Posts Tagged ‘Globalization’

Fan Mail: Suchitra Mattai

Suchitra Mattai. Generally, I don’t think that way II, 2016; mixed media installation; dimensions variable. Courtesy of the Artist. Photo: Wes Magyar.

Suchitra Mattai’s work turns about conceptual and material inversions. It thrives on site-specificity while rejecting its basic premise—that specificity necessarily connotes place-ness. Having been raised on two separate continents and with cultural heritages tracing back to a third, Mattai is familiar with incongruities between the illusory promise of place and her lived experiences. Her practice is disjointed and dreamlike, yet throughout her uneasy landscapes runs[…..]

Kehinde Wiley: A New Republic at Seattle Art Museum

Kehinde Wiley. Mrs. Waldorf Astor, 2012; oil on linen; 72 x 60 inches. © Kehinde Wiley.

A New Republic at Seattle Art Museum is Kehinde Wiley’s second solo exhibition organized by the Brooklyn Museum. In his brief fifteen-year career, Wiley has quickly become an established cultural trope. His works have adorned the set of Empire and served as icons of the FIFA World Cup. His portraits of Black men and women are at once celebrated as a vision of Black empowerment[…..]

Best of 2015 – #Hashtags: The Political Biennale

GLUKLYA/ Natalia Pershina-Yakimanskaya. Clothes for the demonstration against false election of Vladimir Putin, 2011-2015. 56th International Art Exhibition - la Biennale di Venezia, All the World’s Futures. Photo by Alessandra Chemollo. Courtesy: la Biennale di Venezia.

Continuing our Best of 2015 series, regular contributor Jordan Amirkhani writes,“I am always eager to clear a few minutes out of my day to read a new article or post by Anuradha Vikram. I am continually inspired by the style and substance of her writing, in particular, her commitment to confronting the political (or the lack of it) in each article she writes. Vikram’s breakdown of the[…..]

Come As You Are: Art of the 1990s at the Telfair Museums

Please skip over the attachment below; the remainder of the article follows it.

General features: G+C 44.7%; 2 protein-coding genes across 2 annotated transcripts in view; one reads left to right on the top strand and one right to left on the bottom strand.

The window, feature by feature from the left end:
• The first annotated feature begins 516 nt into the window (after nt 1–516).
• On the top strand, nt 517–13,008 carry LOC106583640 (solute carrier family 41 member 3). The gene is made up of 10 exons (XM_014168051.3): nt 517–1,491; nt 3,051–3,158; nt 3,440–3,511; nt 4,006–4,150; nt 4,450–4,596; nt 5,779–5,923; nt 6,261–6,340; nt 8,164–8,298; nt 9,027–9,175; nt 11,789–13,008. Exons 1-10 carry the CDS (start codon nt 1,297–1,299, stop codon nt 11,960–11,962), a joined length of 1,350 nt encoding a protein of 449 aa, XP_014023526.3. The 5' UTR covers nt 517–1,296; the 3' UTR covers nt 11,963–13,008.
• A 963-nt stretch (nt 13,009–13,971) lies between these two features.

Come As You Are: Art of the 1990s, 2015; installation view, Jepson Center for the Arts, Telfair Museums, Savannah, Georgia. Courtesy of Telfair Museums. Photo: David J. Kaminsky.

Finally, here is an exhibition for which an accompanying Spotify playlist seems perfectly natural. Songs like “Smells Like Teen Spirit” by Nirvana and “Vogue” by Madonna are closely connected to the not-so-recent decade that the Telfair Museums represents through works of art in Come As You Are: Art of the 1990s. Curated by Alexandra Schwartz with Kimberly Sino (both of the Montclair Art Museum, where[…..]

#Hashtags: The Political Biennale

Padiglione Centrale 
Giardini, Venezia 
2015. 56th International Art Exhibition - la Biennale di Venezia, All the World’s Futures. Photo: Alessandra Chemollo. Courtesy: la Biennale di Venezia.

#nationalism #institutions #power #access #globalization #protest #labor #capital The 56th Venice Biennale, “All the World’s Futures,” has been hailed as the “political” Biennale both by its curator Okwui Enwezor and by the international art press. That designation has come in for significant criticism from some who feel that contemporary art either can not or should not address political concerns, given the commodity status of art objects[…..]

#Hashtags: Human Kind

Khaled Hourani. Picasso in Palestine, 2009-2011. Photo by Sander Buyck.

#occupation #migration #civilrights #globalization #fundamentalism “Only crime and the criminal, it is true, confront us with the perplexity of radical evil; but only the hypocrite is really rotten to the core.”—Hannah Arendt “They were forced […] to condemn us without believing in our existence.”—Claude Cahun The horrific images emerging from Gaza in the past weeks have displaced any other visual reference in my mind, artistic[…..]

#Hashtags: The Global in the Local

Wendelien van Oldenborgh. La Javanaise, 2012. Film production still. Photo by Bárbara Wagner.

#globalization #museums #access #representation #decolonization #history A recent conference at the Stedelijk Museum in Amsterdam, “Collecting Geographies—Global Programming and Museums of Modern Art,” invited participants to question the responsibilities accrued to arts institutions when they present works of global cultural production as a response to market interest. Each of the topics raised by these questions—globalization, colonial collections, and the critical history of the museum among[…..]